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Now the assault on our parks has begun with corporatization of the Parks (www.bcbid.gov.bc.ca/data/itqs/48%5F052002.htm), and the upcoming reductions and eliminations of parks, beginning with the Lillooet/South Chilcotin area.

The B.C. government is also dramatically reducing public input into the land planning process. After the recent Garibaldi Park/Singing Pass land swap Whistler-Blackcomb officials remarked that this was done to correct a mapping error and as such required no consultation with citizens and stake holder groups. Whistler-Blackcomb decided in this case that consultation, or even timely releases of information are quite simply unnecessary.

Rather than working together to ensure that all interests are clearly understood and taken into account, this action signals a change, a new era where a corporation feels there is no need to take into account any needs other than its own and it's investors. Hopefully Whistler-Blackcomb recognizes its actions on this issue erodes the sense of trust and co-operation which this community is built on, it "changes the rules."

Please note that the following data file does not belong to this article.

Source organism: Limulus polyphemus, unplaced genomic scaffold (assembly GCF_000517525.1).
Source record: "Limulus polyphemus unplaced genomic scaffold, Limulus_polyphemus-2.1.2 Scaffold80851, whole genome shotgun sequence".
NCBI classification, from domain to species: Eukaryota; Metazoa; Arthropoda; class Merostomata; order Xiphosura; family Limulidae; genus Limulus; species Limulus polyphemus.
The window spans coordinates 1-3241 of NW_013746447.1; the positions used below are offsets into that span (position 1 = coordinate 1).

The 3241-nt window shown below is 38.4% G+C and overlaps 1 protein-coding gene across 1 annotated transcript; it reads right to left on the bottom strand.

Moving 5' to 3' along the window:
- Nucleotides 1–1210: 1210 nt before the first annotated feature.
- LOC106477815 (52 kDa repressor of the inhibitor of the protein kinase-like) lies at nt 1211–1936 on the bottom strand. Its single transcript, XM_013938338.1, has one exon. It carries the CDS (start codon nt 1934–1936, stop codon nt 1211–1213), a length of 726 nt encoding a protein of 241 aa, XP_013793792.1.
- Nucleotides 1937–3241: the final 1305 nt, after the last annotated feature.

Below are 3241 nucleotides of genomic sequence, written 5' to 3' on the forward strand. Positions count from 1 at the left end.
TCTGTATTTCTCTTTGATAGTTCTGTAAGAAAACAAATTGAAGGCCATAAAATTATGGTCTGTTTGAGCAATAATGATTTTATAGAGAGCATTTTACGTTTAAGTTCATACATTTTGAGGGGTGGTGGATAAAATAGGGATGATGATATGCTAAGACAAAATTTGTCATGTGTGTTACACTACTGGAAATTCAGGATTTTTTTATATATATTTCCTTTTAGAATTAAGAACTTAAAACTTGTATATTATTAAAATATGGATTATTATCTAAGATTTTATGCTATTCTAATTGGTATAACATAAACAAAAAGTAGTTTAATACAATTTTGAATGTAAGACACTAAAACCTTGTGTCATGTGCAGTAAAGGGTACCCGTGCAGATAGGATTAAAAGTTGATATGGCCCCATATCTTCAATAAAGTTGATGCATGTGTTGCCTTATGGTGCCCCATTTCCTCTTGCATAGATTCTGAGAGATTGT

This trust might be restored through an open consultation process with stakeholders on the many issues affecting the Fitzsimmons Creek/Singing Pass area, from proposed ski lift development through power generation facilities. We encourage Whistler-Blackcomb to initiate this process quickly, and also to demonstrate its understanding that as our parks are already under threat from all sides, the need is urgent to work together in ensuring we pass on a legacy of a sound park system to future generations to steward and care for.

Eckhard Zeidler for

AWARE Wilderness Backyard Committee

 

So our mayor is "satisfied" with the massive security at the past weekend meeting. Depending on what numbers you believe, the so-called "protesters" were outnumbered by something like five to one by the media and 10 to one by the police, to say nothing of the choppers and police dogs.

Was this a rehearsal for a WEF meeting, and how about the Olympics? Multiply these numbers by a hundredfold and consider a budget of what, $500 million for security – or more? Taxpayers – that’s us – and it doesn't matter which arm of government pays, we are paying for it.

Do we need choppers going "whop, whop" overhead all day and police sniffer dogs checking our personals wherever we go? We’ve got enough dogs of our own!

Our mayor may be satisfied but I agree with Troy Assaly – we don't need it!